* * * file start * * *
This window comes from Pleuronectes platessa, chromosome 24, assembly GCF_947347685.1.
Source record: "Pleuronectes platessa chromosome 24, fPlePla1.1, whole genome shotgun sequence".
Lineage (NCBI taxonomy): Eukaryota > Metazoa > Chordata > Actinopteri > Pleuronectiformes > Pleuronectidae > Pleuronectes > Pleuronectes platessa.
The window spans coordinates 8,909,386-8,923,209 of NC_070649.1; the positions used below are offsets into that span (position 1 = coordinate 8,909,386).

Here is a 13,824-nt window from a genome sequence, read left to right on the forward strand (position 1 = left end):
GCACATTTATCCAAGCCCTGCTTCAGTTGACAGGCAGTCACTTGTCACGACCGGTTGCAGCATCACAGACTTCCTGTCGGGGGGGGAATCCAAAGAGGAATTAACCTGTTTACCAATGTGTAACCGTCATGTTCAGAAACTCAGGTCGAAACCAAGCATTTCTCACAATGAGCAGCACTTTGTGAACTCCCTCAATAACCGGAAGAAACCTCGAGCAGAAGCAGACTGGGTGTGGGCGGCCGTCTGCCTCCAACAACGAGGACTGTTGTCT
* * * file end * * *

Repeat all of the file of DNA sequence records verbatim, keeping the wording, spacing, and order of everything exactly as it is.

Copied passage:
This window comes from Pleuronectes platessa, chromosome 24, assembly GCF_947347685.1.
Source record: "Pleuronectes platessa chromosome 24, fPlePla1.1, whole genome shotgun sequence".
Lineage (NCBI taxonomy): Eukaryota > Metazoa > Chordata > Actinopteri > Pleuronectiformes > Pleuronectidae > Pleuronectes > Pleuronectes platessa.
The window spans coordinates 8,909,386-8,923,209 of NC_070649.1; the positions used below are offsets into that span (position 1 = coordinate 8,909,386).

Here is a 13,824-nt window from a genome sequence, read left to right on the forward strand (position 1 = left end):
GCACATTTATCCAAGCCCTGCTTCAGTTGACAGGCAGTCACTTGTCACGACCGGTTGCAGCATCACAGACTTCCTGTCGGGGGGGGAATCCAAAGAGGAATTAACCTGTTTACCAATGTGTAACCGTCATGTTCAGAAACTCAGGTCGAAACCAAGCATTTCTCACAATGAGCAGCACTTTGTGAACTCCCTCAATAACCGGAAGAAACCTCGAGCAGAAGCAGACTGGGTGTGGGCGGCCGTCTGCCTCCAACAACGAGGACTGTTGTCT